Sooner or later, of course, the force of your inevitable occasional missed swings will add up, and you'll find yourself replacing the go-devil's handle. The worst part of the task is removing the remaining bit of wood stuck inside the tool's head. That job may go more smoothly if you drill a few holes in the wooden fragment before you try to drive it out. [EDITOR'S NOTE: A few handle-preserving tips can be found in Electrical Pest Deterrent, Improvised Air Circulator, Pig Tranquilizer, and More Country Lore (November/December 1980).]
The grain of wood fibers flows in the same direction that the tree itself grew: from the ground up. I'm convinced wood splitting is easier when I stand each round upside down and split the wood in the same direction that it grew. You can readily discern which end of a log was originally higher if one tip is smaller, or if the piece has any branches (such offshoots always grow toward the sun).
I stick fast to my "ground up" rule, but I must admit that not all experienced wood splitters concern themselves with it. Instead, many simply attack the log end that has the most prominent checks or is farthest away from a large knot.
The vast majority of rounds will yield to a few well-placed blows of the go-devil. But you will occasionally encounter the bane of any wood splitter's labors — one of those ornery, mule-headed, cussed, tough-fibered, no-good, gnarl-grained chunks that just won't cooperate. And the true artistry to billet-breaking comes in judging the best tactics to use on such hard-nut-to-crack rounds.
If the log is simply too thick to succumb to a splitting maul's blows, you can often halve it by using your wedges. Set one "prying triangle" into a check with a few taps of the maul's backside (or use a sledgehammer or mallet), and then drive it in. If you're sure that the wedge will do the trick, knock it all the way down. But if the log looks stubborn, leave the head of the wedge poking out and start a second wood opener — either on the opposite side of the crack, or along the split that will have started down the log's side. Then, if the number two wedge fails, you can knock the first one free and drive it in along the side. With any luck, the wood will soon give way. (If you somehow do sink all your wedges irretrievably deep, you can use a homemade glut — or wooden wedge — to get them out.)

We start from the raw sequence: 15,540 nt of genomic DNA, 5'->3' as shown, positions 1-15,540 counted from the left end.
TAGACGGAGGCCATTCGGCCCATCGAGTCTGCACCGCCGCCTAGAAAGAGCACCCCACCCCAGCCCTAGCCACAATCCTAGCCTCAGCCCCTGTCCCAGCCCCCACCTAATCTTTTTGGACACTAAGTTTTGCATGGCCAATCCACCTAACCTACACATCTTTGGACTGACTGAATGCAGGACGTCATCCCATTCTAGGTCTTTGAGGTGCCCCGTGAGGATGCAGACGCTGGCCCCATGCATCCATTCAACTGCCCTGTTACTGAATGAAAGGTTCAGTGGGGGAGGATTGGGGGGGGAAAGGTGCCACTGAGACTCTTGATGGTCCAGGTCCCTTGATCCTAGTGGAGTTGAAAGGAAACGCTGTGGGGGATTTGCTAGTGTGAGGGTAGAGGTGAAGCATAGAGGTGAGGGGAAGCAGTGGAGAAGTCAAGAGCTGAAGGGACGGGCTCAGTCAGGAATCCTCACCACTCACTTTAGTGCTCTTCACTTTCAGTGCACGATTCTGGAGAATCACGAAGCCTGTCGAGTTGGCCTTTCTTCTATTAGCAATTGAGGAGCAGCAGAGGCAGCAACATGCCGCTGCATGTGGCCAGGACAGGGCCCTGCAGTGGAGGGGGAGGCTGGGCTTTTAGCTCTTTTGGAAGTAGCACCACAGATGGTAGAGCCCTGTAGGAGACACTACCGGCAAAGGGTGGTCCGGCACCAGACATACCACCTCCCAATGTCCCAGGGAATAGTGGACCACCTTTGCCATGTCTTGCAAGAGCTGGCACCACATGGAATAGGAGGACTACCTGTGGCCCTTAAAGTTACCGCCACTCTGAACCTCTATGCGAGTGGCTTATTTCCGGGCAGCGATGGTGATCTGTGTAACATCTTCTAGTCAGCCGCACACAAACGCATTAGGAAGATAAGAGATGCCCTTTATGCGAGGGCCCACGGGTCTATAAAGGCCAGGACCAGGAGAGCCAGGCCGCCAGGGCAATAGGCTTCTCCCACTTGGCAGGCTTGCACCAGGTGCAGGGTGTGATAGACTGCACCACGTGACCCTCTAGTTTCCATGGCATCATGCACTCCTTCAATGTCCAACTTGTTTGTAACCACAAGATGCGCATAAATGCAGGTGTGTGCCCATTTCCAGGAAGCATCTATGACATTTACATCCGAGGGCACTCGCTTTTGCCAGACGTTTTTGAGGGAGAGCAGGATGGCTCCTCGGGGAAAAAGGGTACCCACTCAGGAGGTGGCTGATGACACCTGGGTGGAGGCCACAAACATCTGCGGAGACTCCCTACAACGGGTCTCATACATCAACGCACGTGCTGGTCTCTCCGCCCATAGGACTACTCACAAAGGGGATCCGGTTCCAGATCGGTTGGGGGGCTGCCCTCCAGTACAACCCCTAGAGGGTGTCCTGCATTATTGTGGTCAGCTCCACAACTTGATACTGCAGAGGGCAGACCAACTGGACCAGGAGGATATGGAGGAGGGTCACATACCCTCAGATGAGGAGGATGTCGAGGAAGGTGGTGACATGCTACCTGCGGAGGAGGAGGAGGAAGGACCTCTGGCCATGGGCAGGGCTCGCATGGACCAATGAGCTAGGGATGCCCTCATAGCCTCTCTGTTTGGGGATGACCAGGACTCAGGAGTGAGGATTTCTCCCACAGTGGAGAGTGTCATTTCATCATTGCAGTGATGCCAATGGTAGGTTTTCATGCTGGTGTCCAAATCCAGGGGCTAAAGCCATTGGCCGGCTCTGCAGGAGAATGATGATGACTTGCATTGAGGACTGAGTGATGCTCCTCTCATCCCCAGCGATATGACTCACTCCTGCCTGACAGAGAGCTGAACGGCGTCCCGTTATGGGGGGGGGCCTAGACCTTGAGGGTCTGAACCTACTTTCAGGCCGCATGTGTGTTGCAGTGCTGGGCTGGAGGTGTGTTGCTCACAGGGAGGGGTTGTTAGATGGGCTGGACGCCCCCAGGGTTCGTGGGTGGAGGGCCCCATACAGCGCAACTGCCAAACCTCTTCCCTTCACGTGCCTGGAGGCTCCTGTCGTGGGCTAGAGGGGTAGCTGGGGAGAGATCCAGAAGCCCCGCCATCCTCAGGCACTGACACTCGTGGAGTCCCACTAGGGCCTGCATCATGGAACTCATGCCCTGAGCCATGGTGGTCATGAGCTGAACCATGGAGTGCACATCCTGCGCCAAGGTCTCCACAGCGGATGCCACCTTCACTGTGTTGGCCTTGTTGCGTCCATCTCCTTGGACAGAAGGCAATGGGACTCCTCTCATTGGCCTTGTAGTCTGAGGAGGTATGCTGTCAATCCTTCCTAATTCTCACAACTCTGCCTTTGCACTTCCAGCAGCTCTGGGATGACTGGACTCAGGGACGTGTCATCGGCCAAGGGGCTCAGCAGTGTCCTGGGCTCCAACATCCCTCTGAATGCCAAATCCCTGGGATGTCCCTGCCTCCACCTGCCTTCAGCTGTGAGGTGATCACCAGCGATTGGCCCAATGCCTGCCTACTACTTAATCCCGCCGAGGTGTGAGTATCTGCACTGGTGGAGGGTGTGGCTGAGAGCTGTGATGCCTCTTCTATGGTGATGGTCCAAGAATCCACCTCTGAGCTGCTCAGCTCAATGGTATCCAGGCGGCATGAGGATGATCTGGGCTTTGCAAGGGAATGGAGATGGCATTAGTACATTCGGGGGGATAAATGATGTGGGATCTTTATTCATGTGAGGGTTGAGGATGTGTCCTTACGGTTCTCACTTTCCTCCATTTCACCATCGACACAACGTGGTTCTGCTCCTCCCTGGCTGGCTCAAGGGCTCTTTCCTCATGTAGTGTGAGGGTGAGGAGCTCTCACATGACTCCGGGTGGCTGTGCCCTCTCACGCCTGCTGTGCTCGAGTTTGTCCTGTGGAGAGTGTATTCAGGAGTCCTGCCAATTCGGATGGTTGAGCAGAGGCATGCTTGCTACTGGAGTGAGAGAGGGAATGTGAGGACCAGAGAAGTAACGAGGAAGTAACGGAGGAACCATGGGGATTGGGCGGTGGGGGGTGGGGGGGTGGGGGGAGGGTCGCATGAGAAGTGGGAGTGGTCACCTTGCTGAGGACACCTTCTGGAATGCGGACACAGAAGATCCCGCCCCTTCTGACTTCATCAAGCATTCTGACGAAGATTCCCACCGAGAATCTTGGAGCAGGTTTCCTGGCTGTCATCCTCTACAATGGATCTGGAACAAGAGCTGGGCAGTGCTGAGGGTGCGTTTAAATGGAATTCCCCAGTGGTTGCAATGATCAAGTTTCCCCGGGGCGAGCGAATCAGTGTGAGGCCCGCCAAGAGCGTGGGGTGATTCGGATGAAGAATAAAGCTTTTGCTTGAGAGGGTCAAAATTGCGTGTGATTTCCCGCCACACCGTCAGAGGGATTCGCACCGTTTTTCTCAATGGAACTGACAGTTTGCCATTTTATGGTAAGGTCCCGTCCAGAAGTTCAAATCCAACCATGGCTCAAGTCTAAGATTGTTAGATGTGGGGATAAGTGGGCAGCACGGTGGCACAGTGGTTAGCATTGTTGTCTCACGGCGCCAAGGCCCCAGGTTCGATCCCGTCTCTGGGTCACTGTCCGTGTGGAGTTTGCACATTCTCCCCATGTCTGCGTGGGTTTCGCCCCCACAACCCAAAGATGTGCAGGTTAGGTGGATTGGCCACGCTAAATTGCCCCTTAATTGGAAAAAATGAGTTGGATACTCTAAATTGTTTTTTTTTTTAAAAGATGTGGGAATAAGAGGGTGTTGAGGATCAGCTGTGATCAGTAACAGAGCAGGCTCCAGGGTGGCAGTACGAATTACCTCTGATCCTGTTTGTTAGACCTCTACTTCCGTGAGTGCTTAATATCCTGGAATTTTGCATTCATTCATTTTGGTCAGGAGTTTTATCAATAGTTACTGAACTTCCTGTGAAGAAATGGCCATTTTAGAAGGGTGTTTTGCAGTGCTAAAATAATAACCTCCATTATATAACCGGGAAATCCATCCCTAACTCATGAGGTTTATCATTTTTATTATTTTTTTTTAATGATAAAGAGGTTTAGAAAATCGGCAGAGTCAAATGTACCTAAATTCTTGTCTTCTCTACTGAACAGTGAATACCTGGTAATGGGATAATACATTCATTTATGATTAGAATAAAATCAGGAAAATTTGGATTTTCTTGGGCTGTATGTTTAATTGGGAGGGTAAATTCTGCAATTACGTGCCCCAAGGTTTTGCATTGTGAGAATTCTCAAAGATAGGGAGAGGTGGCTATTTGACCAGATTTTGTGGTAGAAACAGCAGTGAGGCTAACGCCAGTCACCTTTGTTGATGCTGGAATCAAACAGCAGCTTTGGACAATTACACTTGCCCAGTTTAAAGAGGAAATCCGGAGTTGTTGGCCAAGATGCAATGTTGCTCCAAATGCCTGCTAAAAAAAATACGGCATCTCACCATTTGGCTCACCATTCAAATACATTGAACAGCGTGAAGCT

Another, often easier, way to handle a thick round is to whittle it down to size by slicing sections off the outside with your maul. After you've worked all the way around the perimeter of the billet once or twice, the center should be small enough to split open.
Big logs do take work to open up, but the two types that really elicit those unprintable-in-a-wholesome-magazine expletives from wood stockpilers are timbers with knots and crotches.
Some folks recommend tackling knots by trying to split straight through the center of the branch outgrowths, but I think it's easier — at least while you're halving the round — to avoid trouble by splitting at right angles to the maul-stopping sections.
Crotches can provide even less amusement for the log buster than do knots! When wrestling with one of those "pair o' pants" pieces, you might try splitting a section off the outside of each leg and then cracking the remaining V piece, from the bottom, along the line that goes through the heart of each leg. On the other hand, cutting the two halves apart with a chain saw — and then splitting each leg open — can be an effective worksaving technique. (Whatever you do, though, don't waste time trying to split the two legs apart at the crotch — it "just ain't likely" to work.)
Actually, wasting time and energy on any recalcitrant piece of wood is one of the best ways to make sure you have a miserable, frustrating time out at the woodpile and get little useful work done while you're there. As far as I'm concerned, when you find a piece that's not going to be reasonably cooperative, either cut the round up with a chain saw or toss the dang thing aside!
Who knows? Maybe you'll be able to use that chunk as an overnighter log in your own or a neighbor's fireplace. Perhaps the piece will be more "mauleable" if you try splitting it in the dead of winter (it's amazing how often hunks of tough wood will open quite easily when all the moisture inside is frozen! ). You may even find some creative use for the crooked tree section around the homestead. Just don't take its stubbornness as a personal challenge and wear out everything but your own wrath trying to break the billet down.
Let me sum up this article by providing three overall guidelines to help anyone master the craft of splitting wood by hand:
There's hardly a feeling in the world more satisfying than swinging a maul over your head on a clear, crisp day and watching it smoothly and cleanly cleave a round of firewood right in two. So head on out to that woodlot — and happy splitting!